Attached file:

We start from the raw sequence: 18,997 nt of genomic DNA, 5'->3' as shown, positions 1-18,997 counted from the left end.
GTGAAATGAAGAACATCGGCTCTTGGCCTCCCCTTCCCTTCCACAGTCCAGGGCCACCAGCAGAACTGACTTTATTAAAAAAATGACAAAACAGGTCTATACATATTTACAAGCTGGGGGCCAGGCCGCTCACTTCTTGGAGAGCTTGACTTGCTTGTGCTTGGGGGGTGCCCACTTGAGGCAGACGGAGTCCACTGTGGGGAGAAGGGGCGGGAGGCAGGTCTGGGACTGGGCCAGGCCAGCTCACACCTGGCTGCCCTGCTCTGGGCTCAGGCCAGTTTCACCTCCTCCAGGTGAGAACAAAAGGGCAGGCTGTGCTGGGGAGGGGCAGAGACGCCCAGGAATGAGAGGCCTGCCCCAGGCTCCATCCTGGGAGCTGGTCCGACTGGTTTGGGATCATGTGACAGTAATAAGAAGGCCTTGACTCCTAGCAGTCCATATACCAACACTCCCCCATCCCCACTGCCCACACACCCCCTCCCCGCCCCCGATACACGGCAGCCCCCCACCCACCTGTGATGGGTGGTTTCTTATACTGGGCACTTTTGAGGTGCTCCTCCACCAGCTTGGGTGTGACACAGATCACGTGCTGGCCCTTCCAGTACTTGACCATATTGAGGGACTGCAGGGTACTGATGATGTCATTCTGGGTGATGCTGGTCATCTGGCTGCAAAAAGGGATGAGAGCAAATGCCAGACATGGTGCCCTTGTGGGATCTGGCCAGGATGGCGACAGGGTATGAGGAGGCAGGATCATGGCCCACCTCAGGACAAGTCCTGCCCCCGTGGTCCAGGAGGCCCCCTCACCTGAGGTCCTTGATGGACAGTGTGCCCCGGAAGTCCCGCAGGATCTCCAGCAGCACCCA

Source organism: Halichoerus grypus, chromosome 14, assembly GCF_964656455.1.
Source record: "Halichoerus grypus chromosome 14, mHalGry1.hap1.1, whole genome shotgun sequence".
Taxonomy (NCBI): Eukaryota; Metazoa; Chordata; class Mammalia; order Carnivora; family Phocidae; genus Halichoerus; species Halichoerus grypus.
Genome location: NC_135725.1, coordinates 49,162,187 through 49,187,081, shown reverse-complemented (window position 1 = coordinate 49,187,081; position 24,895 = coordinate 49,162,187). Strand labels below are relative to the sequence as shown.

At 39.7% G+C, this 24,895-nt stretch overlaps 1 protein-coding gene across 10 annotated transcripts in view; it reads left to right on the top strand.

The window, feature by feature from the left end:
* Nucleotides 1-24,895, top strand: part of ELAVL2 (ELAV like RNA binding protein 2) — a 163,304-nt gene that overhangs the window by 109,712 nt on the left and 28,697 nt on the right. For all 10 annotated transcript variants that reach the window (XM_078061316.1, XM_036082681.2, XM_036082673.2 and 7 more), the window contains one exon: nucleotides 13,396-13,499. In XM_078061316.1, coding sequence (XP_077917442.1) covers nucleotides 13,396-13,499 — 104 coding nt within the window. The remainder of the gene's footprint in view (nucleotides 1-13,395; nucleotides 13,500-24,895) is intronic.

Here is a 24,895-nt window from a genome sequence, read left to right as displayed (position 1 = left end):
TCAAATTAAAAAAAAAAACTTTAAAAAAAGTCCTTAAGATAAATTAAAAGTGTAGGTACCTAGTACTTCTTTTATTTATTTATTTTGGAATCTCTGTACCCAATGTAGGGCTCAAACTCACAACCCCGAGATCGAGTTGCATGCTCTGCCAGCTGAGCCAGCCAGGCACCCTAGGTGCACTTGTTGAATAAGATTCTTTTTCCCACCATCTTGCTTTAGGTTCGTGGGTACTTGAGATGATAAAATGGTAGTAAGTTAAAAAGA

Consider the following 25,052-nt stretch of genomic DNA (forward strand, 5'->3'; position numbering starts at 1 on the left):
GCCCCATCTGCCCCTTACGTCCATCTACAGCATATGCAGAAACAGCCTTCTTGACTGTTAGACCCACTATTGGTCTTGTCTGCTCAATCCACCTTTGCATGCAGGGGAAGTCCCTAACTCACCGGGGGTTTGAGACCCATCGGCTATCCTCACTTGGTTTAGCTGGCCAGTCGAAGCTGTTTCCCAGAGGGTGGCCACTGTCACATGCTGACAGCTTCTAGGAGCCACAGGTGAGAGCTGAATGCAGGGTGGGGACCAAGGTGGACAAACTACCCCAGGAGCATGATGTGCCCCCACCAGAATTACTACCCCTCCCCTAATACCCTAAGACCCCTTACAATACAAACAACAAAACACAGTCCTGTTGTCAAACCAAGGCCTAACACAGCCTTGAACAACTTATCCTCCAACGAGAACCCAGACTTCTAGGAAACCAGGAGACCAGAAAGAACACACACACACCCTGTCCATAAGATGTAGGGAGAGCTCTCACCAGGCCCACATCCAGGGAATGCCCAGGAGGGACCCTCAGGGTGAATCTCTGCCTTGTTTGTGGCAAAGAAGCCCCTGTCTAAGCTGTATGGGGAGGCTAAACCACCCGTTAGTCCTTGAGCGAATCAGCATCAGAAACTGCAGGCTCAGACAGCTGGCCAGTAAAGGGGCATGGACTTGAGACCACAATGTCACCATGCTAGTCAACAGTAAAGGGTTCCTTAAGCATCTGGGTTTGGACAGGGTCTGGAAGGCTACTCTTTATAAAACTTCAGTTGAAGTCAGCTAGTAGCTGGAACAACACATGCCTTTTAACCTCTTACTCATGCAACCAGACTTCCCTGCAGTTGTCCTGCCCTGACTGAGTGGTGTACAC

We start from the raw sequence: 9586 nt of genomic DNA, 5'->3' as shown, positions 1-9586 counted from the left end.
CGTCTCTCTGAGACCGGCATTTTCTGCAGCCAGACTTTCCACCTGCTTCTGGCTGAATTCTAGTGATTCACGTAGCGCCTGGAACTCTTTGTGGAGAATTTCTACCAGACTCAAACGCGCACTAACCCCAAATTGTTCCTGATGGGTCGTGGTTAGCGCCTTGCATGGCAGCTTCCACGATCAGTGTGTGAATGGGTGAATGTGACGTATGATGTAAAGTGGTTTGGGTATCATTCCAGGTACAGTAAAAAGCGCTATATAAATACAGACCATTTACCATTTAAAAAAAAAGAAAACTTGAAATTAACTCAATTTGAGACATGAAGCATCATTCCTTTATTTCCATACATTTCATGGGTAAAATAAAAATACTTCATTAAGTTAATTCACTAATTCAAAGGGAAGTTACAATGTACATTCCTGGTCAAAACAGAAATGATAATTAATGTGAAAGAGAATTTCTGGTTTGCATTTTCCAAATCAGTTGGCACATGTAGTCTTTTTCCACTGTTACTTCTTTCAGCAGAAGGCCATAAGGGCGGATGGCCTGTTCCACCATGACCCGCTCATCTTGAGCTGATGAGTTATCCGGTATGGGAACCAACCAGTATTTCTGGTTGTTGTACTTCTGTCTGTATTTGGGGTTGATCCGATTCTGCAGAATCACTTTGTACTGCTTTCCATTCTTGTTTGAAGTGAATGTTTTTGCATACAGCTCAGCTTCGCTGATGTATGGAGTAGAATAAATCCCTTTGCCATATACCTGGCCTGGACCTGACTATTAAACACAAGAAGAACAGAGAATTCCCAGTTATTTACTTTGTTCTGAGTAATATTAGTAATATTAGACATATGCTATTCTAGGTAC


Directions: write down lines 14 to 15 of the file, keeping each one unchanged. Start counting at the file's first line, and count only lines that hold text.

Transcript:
We start from the raw sequence: 9586 nt of genomic DNA, 5'->3' as shown, positions 1-9586 counted from the left end.
CGTCTCTCTGAGACCGGCATTTTCTGCAGCCAGACTTTCCACCTGCTTCTGGCTGAATTCTAGTGATTCACGTAGCGCCTGGAACTCTTTGTGGAGAATTTCTACCAGACTCAAACGCGCACTAACCCCAAATTGTTCCTGATGGGTCGTGGTTAGCGCCTTGCATGGCAGCTTCCACGATCAGTGTGTGAATGGGTGAATGTGACGTATGATGTAAAGTGGTTTGGGTATCATTCCAGGTACAGTAAAAAGCGCTATATAAATACAGACCATTTACCATTTAAAAAAAAAGAAAACTTGAAATTAACTCAATTTGAGACATGAAGCATCATTCCTTTATTTCCATACATTTCATGGGTAAAATAAAAATACTTCATTAAGTTAATTCACTAATTCAAAGGGAAGTTACAATGTACATTCCTGGTCAAAACAGAAATGATAATTAATGTGAAAGAGAATTTCTGGTTTGCATTTTCCAAATCAGTTGGCACATGTAGTCTTTTTCCACTGTTACTTCTTTCAGCAGAAGGCCATAAGGGCGGATGGCCTGTTCCACCATGACCCGCTCATCTTGAGCTGATGAGTTATCCGGTATGGGAACCAACCAGTATTTCTGGTTGTTGTACTTCTGTCTGTATTTGGGGTTGATCCGATTCTGCAGAATCACTTTGTACTGCTTTCCATTCTTGTTTGAAGTGAATGTTTTTGCATACAGCTCAGCTTCGCTGATGTATGGAGTAGAATAAATCCCTTTGCCATATACCTGGCCTGGACCTGACTATTAAACACAAGAAGAACAGAGAATTCCCAGTTATTTACTTTGTTCTGAGTAATATTAGTAATATTAGACATATGCTATTCTAGGTAC